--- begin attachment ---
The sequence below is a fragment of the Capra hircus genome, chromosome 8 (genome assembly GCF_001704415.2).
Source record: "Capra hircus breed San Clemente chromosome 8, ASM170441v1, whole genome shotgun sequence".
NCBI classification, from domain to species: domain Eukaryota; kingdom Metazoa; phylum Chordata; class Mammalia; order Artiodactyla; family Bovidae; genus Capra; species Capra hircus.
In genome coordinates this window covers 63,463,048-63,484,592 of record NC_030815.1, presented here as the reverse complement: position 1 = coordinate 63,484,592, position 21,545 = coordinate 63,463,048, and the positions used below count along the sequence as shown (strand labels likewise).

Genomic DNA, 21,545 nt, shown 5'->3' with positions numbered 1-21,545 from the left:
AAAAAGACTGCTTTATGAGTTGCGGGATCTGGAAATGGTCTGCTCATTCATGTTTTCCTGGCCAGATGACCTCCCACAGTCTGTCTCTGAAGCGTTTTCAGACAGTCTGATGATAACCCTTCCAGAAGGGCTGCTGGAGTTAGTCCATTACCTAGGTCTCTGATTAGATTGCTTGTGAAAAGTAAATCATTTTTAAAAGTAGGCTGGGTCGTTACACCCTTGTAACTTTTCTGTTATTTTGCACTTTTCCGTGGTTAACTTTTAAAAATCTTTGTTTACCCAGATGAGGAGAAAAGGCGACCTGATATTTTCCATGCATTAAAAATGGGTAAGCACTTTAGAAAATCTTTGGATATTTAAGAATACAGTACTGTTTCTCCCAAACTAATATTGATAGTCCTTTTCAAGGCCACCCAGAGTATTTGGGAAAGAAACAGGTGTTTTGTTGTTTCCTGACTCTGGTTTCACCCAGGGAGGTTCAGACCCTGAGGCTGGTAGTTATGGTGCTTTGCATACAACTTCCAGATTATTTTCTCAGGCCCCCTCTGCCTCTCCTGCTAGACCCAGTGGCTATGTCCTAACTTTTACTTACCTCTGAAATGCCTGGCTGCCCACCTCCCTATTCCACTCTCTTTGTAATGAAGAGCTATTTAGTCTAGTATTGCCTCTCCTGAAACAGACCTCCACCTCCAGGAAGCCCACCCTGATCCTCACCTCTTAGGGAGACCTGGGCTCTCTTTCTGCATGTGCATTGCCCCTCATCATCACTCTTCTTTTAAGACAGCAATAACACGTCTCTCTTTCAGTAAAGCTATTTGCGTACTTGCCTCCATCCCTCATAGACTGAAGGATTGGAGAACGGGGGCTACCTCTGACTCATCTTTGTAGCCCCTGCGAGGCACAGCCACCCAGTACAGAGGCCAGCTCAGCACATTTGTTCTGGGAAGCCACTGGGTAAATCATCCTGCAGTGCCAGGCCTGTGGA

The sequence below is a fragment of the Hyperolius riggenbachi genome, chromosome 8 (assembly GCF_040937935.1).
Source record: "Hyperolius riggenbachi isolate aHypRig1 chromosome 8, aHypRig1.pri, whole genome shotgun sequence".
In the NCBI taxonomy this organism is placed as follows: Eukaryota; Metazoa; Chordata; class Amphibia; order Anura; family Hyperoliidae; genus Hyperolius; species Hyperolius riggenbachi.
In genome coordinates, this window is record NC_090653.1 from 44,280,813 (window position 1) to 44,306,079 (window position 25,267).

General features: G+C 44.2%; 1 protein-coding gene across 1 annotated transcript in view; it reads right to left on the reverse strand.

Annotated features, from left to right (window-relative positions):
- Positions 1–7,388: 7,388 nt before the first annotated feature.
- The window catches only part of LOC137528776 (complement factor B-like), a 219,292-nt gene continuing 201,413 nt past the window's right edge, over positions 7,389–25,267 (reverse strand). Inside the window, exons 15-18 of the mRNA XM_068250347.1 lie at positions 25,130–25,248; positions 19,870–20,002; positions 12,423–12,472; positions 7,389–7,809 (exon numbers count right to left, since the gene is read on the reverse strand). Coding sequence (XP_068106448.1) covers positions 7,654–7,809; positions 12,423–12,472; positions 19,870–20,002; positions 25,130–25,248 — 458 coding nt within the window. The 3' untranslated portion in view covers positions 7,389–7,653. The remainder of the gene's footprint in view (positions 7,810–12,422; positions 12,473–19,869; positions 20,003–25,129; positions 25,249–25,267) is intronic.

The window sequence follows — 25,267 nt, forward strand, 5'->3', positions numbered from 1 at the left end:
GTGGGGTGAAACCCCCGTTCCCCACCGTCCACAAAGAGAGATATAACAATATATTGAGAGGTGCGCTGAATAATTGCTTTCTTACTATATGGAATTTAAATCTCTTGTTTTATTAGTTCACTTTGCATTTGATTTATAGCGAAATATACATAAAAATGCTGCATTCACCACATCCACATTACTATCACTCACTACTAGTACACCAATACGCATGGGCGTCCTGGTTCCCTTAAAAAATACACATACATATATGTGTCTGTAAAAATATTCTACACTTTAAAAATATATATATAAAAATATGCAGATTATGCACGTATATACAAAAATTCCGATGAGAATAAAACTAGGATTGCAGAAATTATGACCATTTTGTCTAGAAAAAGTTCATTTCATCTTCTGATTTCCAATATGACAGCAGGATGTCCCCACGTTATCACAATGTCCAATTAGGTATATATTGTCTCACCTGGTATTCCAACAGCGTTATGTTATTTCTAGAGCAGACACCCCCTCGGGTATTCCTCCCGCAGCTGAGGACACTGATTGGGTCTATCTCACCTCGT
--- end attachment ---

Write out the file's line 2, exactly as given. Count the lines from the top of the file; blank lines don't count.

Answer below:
Source record: "Capra hircus breed San Clemente chromosome 8, ASM170441v1, whole genome shotgun sequence".